We often forget that Paul, although being the primary author of the New Testament expository epistles and their foundational Christian doctrine, was in fact a Jewish scholar. He described himself thus; “Circumcised the eighth day, of the stock of Israel, of the tribe of Benjamin, an Hebrew of the Hebrews; as touching the law, a Pharisee; Concerning zeal, persecuting the church; touching the righteousness which is in the law, blameless” (Philippians 3:5-6).
Paul knew God in a way that few gentiles could claim to know Him; his knowledge of God was ingrained in his Jewish culture and traditions; he knew of the disobedience of the Jews and how it led to their apostasy and idolatry; how God’s judgement fell upon them repeatedly, culminating in their being taken into captivity to Babylon, the temple destroyed and Jerusalem devastated. In his epistles, this aspect of God’s harsh judgement on the unfaithfulness of His people seems to be taken for granted to a certain extent, Paul’s main purpose being to proclaim the gifts of God’s grace through faith in Jesus Christ and what that means for His faithful people.
For this reason, the Pauline epistles have been much used to make artificial saints who reach out and embrace the promises of salvation through faith in Jesus Christ while concurrently denying that there is anything they themselves must, or can, do. Peter warned of this, writing; “…..just as our beloved brother Paul wrote, according to the wisdom being given to him; and just as in all his letters, speaking in them concerning that in which some things are difficult to understand, which the ignorant and unsteady distort, as also the other scriptures, to their own ruin. You therefore, beloved, knowing this beforehand, guard against being carried away by deception of these lawless ones so that you should not lose your own firm footing” (2 Peter 3:15-17).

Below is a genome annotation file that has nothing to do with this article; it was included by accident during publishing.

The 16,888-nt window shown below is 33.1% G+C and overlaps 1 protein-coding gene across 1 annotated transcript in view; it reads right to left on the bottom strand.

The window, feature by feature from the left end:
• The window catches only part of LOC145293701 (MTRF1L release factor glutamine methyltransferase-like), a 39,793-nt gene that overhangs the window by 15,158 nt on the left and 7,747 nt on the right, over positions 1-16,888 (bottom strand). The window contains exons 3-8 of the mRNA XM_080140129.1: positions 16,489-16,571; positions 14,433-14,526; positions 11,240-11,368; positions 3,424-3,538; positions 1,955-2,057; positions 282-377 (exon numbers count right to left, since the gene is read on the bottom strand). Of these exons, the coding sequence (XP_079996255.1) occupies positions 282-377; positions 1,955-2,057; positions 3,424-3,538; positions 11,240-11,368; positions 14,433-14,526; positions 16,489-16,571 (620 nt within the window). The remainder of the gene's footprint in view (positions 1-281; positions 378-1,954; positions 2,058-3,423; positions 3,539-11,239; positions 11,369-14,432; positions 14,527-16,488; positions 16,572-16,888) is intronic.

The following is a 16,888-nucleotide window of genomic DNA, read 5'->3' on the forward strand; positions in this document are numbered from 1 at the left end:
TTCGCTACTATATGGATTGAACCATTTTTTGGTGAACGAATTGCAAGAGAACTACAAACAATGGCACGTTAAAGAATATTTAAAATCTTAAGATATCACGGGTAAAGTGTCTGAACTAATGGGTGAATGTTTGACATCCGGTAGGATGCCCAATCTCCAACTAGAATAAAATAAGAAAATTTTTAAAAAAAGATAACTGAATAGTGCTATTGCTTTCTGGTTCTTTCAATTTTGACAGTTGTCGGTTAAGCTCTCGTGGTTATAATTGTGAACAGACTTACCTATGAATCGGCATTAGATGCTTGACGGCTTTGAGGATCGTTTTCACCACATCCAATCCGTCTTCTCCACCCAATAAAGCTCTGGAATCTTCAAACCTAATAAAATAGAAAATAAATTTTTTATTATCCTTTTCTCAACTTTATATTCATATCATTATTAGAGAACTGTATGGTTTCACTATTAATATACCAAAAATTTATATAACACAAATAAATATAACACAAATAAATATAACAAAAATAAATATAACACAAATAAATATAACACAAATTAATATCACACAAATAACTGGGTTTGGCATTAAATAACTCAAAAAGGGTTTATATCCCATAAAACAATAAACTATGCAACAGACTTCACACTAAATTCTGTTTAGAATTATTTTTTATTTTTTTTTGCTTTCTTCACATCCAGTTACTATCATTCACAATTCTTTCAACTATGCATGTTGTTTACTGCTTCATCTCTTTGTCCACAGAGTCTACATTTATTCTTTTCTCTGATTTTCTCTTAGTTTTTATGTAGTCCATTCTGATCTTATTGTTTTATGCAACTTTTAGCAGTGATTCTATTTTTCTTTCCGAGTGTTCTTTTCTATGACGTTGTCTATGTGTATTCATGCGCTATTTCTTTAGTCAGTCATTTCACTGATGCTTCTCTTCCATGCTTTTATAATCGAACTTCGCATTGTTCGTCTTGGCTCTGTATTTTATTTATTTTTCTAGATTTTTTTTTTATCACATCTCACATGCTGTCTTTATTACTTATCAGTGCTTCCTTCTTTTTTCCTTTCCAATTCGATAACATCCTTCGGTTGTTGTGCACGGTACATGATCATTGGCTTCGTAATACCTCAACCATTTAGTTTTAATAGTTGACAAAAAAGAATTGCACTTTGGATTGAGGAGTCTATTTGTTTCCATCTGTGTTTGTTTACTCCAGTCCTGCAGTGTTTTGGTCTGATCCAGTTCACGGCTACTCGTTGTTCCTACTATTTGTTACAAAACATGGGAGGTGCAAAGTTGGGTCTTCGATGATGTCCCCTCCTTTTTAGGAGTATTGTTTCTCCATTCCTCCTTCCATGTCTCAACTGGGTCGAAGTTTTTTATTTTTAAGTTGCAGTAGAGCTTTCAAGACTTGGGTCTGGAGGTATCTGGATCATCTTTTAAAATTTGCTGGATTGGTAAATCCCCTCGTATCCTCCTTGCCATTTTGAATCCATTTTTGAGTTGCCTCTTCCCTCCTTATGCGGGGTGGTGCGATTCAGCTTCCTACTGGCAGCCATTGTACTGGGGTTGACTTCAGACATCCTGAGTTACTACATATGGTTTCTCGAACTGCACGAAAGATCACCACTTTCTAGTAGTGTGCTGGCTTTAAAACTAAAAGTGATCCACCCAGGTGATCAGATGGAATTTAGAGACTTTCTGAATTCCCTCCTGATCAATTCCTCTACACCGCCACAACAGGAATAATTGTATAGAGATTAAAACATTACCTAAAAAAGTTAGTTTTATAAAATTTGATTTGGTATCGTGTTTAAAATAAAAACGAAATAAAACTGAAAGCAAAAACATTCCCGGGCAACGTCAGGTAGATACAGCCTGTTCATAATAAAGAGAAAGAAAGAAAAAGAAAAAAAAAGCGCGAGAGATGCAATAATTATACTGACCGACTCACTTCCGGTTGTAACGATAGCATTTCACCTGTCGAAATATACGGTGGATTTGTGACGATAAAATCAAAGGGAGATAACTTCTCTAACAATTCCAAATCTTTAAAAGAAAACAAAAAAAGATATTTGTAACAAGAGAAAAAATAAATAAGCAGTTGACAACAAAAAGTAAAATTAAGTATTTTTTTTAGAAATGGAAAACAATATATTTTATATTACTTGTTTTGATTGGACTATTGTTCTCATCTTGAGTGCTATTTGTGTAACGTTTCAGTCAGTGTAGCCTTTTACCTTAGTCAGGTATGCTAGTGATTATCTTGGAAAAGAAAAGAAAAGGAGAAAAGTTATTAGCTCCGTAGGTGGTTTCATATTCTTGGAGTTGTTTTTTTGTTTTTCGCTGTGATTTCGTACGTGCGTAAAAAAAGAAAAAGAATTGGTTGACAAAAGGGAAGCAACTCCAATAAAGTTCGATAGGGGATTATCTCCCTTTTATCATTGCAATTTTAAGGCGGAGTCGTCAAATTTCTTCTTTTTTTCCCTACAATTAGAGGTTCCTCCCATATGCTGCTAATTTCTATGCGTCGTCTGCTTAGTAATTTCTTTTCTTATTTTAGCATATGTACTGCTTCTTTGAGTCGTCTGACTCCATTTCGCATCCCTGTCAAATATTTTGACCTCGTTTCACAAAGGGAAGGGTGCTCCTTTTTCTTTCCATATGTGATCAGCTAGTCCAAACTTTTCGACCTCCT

Just as Peter forewarned, the Pauline epistles have been so distorted in modern Christianity so as to remove entirely any understanding of the necessity for obedience or fear of the Lord; the emphasis on Paul’s teaching in the modern Church is on the gifts of God’s grace, freely given, on forgiveness of sin and the salvation that is in Christ Jesus. And as predicted by Peter, the unlearned and unstable have used the Pauline epistles to manipulate the people of God, using them for their own purposes, including base gain, of which Jude also had something to say.
Thus the modern Church has no understanding of who God really is and the importance of a healthy fear of Him; this is why modern Christianity doesn’t focus much on the Old Testament and on the teaching about God, His divine wrath, His holiness and His demands for obedience. Because there is no fear of God in the Church, there is no knowledge of God in the land; the world looks at the Church and sees a weak and powerless institution, talking one way and walking another.
This is to belittle the sufferings of Christ Jesus and to make the cross of Christ a convenience.